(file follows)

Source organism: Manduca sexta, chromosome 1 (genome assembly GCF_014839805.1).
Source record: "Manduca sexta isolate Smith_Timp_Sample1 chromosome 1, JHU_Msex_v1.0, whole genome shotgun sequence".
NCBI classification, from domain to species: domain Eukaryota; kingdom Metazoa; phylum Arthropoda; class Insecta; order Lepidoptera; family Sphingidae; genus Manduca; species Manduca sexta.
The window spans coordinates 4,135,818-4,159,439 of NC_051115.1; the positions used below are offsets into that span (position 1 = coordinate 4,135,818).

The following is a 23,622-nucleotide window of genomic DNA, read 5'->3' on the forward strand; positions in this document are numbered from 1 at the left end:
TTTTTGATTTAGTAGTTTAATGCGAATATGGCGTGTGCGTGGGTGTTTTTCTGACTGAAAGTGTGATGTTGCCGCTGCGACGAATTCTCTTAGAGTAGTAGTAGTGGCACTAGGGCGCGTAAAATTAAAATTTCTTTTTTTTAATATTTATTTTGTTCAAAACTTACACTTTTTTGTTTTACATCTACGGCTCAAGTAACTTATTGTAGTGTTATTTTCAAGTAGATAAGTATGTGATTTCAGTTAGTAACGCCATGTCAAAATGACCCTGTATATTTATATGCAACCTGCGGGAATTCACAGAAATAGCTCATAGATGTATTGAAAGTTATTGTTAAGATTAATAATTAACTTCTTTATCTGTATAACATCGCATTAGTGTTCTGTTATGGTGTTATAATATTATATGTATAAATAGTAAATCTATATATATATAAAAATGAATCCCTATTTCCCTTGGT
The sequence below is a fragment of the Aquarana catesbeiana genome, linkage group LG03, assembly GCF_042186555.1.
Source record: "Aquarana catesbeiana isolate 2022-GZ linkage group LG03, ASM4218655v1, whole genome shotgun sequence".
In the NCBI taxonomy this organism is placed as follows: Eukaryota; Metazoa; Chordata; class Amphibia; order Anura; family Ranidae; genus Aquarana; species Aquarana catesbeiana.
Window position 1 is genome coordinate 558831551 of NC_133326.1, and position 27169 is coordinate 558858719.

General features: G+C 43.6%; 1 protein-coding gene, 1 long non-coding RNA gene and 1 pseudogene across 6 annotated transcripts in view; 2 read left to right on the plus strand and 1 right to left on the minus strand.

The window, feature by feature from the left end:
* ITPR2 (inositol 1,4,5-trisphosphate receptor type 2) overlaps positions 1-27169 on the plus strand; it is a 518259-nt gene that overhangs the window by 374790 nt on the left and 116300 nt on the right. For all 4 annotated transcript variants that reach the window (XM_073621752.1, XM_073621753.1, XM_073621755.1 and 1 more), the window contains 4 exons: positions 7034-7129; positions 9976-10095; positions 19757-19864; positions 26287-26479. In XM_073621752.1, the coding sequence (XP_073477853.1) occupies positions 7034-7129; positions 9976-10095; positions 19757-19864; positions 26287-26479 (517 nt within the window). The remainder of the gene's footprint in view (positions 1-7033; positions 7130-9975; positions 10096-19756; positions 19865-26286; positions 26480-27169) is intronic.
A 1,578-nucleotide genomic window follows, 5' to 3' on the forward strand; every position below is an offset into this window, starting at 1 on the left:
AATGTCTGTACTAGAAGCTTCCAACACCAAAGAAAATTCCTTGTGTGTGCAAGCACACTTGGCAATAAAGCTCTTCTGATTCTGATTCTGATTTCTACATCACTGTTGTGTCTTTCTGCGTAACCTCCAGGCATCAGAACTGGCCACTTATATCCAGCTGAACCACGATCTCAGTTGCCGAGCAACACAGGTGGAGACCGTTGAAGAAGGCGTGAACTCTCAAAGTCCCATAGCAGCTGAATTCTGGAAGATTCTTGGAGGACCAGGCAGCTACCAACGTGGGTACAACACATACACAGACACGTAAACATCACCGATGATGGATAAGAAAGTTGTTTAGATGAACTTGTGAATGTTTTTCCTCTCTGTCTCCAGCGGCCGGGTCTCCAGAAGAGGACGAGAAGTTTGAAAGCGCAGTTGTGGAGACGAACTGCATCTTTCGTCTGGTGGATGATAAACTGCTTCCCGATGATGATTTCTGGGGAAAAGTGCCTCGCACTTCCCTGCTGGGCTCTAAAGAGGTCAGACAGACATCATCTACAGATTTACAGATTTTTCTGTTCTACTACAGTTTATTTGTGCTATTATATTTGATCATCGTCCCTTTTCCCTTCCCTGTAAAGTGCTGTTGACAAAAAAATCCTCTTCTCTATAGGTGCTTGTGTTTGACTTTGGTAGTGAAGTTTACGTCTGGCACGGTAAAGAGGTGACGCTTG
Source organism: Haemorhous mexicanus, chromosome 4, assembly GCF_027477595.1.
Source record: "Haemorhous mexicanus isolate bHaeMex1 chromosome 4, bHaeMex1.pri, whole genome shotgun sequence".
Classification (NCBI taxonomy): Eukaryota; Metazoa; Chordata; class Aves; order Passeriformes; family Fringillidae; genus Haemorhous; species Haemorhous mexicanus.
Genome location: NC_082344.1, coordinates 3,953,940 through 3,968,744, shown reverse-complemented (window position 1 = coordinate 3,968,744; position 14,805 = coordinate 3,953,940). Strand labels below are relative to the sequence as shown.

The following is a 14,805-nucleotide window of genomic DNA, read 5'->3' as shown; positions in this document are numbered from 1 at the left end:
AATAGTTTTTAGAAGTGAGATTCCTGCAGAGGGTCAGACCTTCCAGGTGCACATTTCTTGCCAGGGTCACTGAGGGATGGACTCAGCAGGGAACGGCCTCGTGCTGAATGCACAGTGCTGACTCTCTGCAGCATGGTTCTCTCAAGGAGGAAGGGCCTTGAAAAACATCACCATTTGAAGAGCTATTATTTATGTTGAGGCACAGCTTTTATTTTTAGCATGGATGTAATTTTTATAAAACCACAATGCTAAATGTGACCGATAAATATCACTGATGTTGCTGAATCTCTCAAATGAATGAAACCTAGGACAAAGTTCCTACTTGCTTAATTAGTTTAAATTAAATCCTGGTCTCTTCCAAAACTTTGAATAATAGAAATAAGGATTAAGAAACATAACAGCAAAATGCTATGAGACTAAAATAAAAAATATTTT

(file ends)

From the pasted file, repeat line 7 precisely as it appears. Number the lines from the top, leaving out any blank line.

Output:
The sequence below is a fragment of the Aquarana catesbeiana genome, linkage group LG03, assembly GCF_042186555.1.